Precautionary Future Medical Award May Be Terminated After 5 Years

A Stipulation with Request For Award contains a section at the bottom of the first page that deals with future medical care. The parties are presented with three choices. The parties can stipulate that there either is need for medical care, may be need for medical care, or no need for medical care. If the middle alternative is chosen this may result in future problems for both parties.

The applicant had an industrial injury in 1981. The parties stipulated to 6-1/4 percent permanent disability and there might be need for future medical care. This stipulation resulted in a precautionary or provisional award of medical care.

The applicant subsequently filed new cases against a different employer after five years had elapsed on the 1981 award. The 1981 award was not reopened within the five years permitted for doing so. The applicant at the time of the subsequent injuries to different body parts wished to find out if medical treatment was still needed for the 1981 injury. The parties went to an Agreed Medical Examiner (AME) for that purpose. The AME determined the applicant needed no further treatment for the 1981 injury.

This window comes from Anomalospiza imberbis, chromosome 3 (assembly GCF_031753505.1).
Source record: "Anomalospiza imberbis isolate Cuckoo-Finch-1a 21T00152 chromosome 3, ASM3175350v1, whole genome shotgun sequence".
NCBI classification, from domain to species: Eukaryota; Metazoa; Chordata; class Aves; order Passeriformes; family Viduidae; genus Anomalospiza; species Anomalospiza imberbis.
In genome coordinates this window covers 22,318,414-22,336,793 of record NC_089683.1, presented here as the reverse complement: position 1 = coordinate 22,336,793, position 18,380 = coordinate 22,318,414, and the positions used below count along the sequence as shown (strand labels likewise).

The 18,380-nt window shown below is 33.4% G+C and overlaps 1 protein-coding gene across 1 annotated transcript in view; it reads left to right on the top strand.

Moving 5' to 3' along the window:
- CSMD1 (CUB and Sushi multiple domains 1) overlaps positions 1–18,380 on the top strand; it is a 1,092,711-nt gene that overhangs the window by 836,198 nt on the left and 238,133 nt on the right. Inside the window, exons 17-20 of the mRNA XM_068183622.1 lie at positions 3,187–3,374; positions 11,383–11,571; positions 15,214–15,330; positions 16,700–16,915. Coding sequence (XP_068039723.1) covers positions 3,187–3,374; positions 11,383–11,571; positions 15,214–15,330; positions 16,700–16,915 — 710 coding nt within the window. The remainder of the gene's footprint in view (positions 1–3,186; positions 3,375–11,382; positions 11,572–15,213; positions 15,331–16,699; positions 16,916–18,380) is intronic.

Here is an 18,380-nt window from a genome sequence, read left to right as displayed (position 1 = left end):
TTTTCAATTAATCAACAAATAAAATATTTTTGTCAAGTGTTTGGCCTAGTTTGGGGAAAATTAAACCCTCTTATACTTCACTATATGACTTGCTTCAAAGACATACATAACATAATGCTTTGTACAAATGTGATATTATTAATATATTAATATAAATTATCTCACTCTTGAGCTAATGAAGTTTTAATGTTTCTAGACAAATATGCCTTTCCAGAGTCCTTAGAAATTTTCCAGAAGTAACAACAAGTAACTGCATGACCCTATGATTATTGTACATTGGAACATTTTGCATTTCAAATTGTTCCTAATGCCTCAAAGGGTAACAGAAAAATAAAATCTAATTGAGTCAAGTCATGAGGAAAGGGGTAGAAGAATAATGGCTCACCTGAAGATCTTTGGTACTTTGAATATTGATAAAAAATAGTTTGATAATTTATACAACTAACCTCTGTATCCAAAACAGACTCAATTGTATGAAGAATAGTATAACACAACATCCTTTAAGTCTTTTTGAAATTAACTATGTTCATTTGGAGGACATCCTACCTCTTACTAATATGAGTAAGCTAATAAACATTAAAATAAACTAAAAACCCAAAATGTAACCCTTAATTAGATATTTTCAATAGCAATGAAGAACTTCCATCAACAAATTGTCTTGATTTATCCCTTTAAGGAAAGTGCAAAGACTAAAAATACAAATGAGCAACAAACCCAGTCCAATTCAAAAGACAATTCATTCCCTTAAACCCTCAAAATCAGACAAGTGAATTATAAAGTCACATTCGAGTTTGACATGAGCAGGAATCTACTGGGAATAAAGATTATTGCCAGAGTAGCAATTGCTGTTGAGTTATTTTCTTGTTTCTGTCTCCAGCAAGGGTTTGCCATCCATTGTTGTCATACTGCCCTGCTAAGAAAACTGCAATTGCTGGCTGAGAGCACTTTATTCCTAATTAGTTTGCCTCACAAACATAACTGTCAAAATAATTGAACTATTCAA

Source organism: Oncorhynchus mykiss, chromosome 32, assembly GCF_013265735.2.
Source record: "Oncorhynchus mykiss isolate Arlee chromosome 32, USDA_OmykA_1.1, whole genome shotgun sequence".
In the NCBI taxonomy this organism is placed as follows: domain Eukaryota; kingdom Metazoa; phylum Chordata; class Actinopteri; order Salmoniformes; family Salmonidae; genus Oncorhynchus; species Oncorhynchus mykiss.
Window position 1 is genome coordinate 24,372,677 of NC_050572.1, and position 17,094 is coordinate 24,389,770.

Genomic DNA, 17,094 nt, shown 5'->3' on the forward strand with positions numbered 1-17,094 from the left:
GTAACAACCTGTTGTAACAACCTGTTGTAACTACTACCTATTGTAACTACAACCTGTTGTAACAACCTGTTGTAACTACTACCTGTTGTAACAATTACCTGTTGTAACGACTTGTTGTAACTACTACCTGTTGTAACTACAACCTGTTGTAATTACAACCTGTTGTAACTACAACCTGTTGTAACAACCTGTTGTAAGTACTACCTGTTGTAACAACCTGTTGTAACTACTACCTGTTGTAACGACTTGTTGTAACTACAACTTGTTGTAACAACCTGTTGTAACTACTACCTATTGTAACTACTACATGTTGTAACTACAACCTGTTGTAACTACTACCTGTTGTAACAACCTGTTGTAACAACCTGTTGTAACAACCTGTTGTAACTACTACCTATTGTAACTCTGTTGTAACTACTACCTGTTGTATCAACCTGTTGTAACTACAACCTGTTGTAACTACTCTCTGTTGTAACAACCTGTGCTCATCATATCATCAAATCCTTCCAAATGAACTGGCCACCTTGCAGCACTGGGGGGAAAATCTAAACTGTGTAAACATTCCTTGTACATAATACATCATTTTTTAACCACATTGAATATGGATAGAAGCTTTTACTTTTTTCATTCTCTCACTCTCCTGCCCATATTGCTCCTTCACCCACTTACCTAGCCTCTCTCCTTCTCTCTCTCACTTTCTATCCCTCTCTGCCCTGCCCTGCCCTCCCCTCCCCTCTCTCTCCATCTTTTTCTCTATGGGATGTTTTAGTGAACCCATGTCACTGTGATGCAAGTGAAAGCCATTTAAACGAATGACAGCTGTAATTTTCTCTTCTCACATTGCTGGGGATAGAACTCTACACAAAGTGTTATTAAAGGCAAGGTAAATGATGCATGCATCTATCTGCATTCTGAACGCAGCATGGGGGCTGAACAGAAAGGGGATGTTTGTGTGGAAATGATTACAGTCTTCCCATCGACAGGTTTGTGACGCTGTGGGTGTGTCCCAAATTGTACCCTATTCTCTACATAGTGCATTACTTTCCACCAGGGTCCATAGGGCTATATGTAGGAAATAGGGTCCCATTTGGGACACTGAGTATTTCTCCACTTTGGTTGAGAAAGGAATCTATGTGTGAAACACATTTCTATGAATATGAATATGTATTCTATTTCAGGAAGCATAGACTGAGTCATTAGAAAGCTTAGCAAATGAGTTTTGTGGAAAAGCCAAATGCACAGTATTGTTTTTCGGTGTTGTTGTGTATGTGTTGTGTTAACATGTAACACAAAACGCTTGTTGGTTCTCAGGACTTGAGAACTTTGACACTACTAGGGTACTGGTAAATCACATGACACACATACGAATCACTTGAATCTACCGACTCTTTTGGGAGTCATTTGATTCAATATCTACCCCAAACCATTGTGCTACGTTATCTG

The defendant for the 1981 injury filed a petition to terminate medical care for that injury. The Workers’ Compensation Judge terminated medical care. The applicant filed a Petition For Reconsideration which was denied. The applicant then filed for a Writ of Review. This appellate court found that medical care could be terminated more than five years after the date of injury.

This court concluded that where the parties stipulate there may be need for medical care this is termed a precautionary or provisional award.

Labor Code section 5804 states an award cannot be rescinded, altered, or amended more than five years from the date of injury. However, they cite cases for the proposition that a petition to enforce a medical award is not a petition to modify, alter, or rescind. The Appellate Court looks to section 133 for authority to do any and all things necessary to enforce an award.

The appellate court differentiated between a lifetime award and a may be need for future medical care. The inference in a may be need is that there is an unequal inference that there may not be such a need, Therefore, the employer has the right to enforce the award by filing a petition to terminate after five years.  This is considered a request to enforce the award. A continuing award is not final. A precautionary award can be terminated if the employer can show the need for treatment has definitely ended.

Case: Barnes V. W.C.A.B.

Harvey Brown
3501 Jamboree Rd. Suite 602
Newport Beach, CA 92660

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